Posted: Mar 14, 2017
Industry performance declines despite improved results in January
Same-store sales fell 3.7 percent in February, with traffic declining 5.0 percent. Unfortunately, January's improved results were not a turning point in declining industry performance. Trends are hard to discern since weather, holiday shifts in Valentine's Day and President's Day and winter breaks distorted weekly results.
A macro view leaves little room for optimism. Same-store sales averaged a 2.7 percent decline for the last three months. February's results were among the weakest in the last four years. This insight comes from data by TDn2K through The Restaurant Industry Snapshot, based on weekly sales from over 26,000 restaurant units and 145 brands, representing $66 billion dollars in annual revenue.
Guest checks plummet
Guest checks grew by a modest 1.2 percent in February, the lowest rate in four years. By contrast, checks had grown roughly 2.3 percent in the previous six months. This is a function of more conservative
pricing, customer trade downs or discount promotions. All segments experienced a decline in the rate of check growth last month. Casual dining and quick service were virtually flat compared with the prior year. The bar and grill sub-segment actually experienced a drop in average checks versus 2016.
The macroeconomic environment
"While the stock market soars and confidence jumps, the economy continues on its steady but unspectacular upward path," reported Joel Naroff, President of Naroff Economic Advisors and TDn2K economist. "Growth in the first quarter should exceed the tepid pace at the end of last year and with Europe finally starting to recover, the economy should pick up steam as we move through the year."
Consumers are spending, but they are being battered by rising inflation. The rebound in energy costs may be helping that sector but it is not doing much for households. Indeed, spending power has flatlined as wage gains are barely offsetting price increases. That is putting additional pressure on the restaurant industry.
Still, the labor market is as tight as it has been in decades. Rising wages should lead to better spending in the months ahead. One note of caution: "The higher inflation has given the green light to the Fed to raise rates and if Trump spending and tax policies are implemented, rates are likely to rise faster than most currently expect."
Income tax refund delay
The IRS delayed roughly 40 million tax refunds associated with families claiming the "Earned Income Tax Credit" or the "Additional Child Tax Credit" this year. These delays undoubtedly depressed sales in the early weeks of February. In 2014, almost 30 million families received more than $70 billion in Earned Income Tax credits. Even a small delay in refunds had the potential to greatly impact consumer spending. Looking forward, the release of refunds provides some upside for the industry in the coming weeks.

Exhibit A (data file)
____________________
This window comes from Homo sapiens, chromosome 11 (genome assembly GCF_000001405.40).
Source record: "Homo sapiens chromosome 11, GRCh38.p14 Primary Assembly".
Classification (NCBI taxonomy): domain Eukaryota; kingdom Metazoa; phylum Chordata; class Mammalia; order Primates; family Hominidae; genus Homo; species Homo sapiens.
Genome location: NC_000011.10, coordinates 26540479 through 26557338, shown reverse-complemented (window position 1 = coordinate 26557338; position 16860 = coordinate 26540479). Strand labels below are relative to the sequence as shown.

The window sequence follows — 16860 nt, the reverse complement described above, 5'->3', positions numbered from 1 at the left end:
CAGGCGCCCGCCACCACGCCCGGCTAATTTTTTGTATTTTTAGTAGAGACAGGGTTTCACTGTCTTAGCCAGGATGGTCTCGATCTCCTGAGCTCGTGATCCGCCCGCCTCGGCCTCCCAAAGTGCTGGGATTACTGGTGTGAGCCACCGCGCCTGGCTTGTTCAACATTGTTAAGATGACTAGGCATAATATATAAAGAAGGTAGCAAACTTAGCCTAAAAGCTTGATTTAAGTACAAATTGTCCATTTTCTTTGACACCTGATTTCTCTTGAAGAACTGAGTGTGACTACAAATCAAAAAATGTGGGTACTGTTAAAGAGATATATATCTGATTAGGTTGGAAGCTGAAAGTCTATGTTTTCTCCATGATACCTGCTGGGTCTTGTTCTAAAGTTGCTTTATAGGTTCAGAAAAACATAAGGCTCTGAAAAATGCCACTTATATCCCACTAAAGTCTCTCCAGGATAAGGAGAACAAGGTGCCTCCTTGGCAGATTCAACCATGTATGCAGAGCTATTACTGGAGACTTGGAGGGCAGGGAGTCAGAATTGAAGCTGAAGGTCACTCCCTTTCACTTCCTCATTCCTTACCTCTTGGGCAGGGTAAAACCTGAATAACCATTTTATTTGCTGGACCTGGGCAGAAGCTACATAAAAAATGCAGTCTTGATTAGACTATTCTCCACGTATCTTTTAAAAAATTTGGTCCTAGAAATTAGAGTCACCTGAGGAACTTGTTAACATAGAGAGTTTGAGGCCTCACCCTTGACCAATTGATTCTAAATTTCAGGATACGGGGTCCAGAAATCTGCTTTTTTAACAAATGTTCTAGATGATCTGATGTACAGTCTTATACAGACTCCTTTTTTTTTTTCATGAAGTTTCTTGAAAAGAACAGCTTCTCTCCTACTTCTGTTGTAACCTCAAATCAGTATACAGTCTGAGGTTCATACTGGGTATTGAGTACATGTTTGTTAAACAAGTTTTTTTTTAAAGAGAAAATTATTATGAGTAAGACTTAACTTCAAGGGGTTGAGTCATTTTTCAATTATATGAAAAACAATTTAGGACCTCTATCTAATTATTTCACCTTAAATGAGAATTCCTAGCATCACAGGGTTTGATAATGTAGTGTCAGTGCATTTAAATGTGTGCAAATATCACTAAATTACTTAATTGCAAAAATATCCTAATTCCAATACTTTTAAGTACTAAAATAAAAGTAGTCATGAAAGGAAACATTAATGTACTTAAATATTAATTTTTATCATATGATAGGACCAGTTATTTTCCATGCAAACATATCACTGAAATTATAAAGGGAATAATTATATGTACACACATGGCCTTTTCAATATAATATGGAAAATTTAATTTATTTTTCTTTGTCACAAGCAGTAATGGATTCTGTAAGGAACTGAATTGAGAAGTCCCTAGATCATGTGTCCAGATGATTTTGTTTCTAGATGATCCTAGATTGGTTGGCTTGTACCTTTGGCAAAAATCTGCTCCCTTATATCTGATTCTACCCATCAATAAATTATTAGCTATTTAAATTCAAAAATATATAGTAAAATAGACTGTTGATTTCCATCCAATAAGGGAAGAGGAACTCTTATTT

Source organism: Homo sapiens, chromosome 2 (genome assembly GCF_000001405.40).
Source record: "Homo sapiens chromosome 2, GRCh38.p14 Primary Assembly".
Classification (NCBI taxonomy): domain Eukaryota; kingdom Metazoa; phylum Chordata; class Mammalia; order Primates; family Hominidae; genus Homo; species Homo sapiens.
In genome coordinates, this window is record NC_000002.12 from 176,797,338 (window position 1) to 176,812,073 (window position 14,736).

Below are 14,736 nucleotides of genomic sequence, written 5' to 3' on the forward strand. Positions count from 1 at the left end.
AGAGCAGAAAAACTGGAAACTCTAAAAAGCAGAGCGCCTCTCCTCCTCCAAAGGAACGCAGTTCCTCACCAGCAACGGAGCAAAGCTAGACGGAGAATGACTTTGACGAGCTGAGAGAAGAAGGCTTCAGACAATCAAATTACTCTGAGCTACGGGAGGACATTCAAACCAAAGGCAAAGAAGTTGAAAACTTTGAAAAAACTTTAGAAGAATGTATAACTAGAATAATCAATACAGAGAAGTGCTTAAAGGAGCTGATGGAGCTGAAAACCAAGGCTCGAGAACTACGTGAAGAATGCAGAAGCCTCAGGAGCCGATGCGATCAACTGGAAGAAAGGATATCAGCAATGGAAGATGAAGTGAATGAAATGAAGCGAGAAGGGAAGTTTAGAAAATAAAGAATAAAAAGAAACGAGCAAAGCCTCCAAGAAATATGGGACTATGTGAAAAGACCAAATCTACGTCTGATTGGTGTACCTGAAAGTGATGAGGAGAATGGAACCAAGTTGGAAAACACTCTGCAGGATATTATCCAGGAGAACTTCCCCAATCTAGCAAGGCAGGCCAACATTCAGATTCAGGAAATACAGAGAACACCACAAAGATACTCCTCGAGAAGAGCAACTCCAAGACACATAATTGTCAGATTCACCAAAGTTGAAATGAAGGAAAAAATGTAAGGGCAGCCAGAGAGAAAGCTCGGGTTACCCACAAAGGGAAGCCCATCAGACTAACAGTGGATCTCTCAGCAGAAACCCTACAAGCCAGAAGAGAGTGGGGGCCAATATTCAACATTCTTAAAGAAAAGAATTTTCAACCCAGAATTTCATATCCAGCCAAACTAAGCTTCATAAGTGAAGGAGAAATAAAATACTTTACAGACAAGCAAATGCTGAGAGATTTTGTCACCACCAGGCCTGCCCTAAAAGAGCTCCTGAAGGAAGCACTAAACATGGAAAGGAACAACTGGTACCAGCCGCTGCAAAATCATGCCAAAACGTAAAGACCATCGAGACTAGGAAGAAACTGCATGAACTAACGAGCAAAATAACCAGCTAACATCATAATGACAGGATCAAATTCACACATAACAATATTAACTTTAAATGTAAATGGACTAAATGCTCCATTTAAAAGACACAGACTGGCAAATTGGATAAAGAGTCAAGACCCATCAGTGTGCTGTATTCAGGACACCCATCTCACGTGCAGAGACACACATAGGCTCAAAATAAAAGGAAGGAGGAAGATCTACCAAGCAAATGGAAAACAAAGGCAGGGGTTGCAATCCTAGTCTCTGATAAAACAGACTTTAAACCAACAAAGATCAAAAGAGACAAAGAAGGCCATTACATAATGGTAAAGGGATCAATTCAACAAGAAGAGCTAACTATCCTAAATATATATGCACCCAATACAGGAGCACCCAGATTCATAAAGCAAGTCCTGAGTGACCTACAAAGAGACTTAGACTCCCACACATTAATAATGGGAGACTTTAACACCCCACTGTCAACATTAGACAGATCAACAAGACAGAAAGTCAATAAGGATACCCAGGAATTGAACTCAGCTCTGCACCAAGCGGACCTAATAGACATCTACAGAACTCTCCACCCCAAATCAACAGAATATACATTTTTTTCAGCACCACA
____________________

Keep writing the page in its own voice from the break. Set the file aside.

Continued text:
Fine dining and upscale casual winning the segment battle
Fine dining and upscale casual were the strongest segments in February. Fine dining was the only segment up overall. The weakest segments, both with same-store sales below -4.0 percent, were casual dining and family dining.
Upcoming: The Easter effect
Easter is in April this year instead of March. The potential impact varies by segment. Brands where diners tend to celebrate special family occasions, such as upscale casual and fine dining, typically see an increase in sales during these periods. For these segments, same-store sales growth will likely be hurt in March but aided in April. For the dining segments where the holiday shift is less likely to impact consumer behavior, the sales impact will be less pronounced.
The Restaurant Workforce
According to the Q1 2017 Workforce Index published by TDn2K's People Report restaurant operators predict staffing challenges to continue in 2017. However they are increasing at a slightly slower pace. One factor in this relative easing of labor woes is the slowdown in restaurant job growth reported in recent months. At the hourly employee level, 48 percent of restaurant companies reported that they planned to add staff during the first quarter, compared with 66 percent in the fourth quarter of 2016.
For restaurant managers, 50 percent of companies said they would add staff during the first quarter of 2017. The percentage of companies that expected to increase their management staff the previous quarter was 54 percent.
Job growth may be slowing, but both hourly and management turnover continue to rise. As a consequence, recruiting and retaining qualified employees is the top people-related challenge for restaurant operators. TDn2K analysis continues to reinforce that service and guest experience are the key drivers in performance. Best-in-class brands demonstrate that food and beverage are important, but people and service provide unique and indefensible competitive advantages.
March 9, 2017
Source: Nations Restaurant
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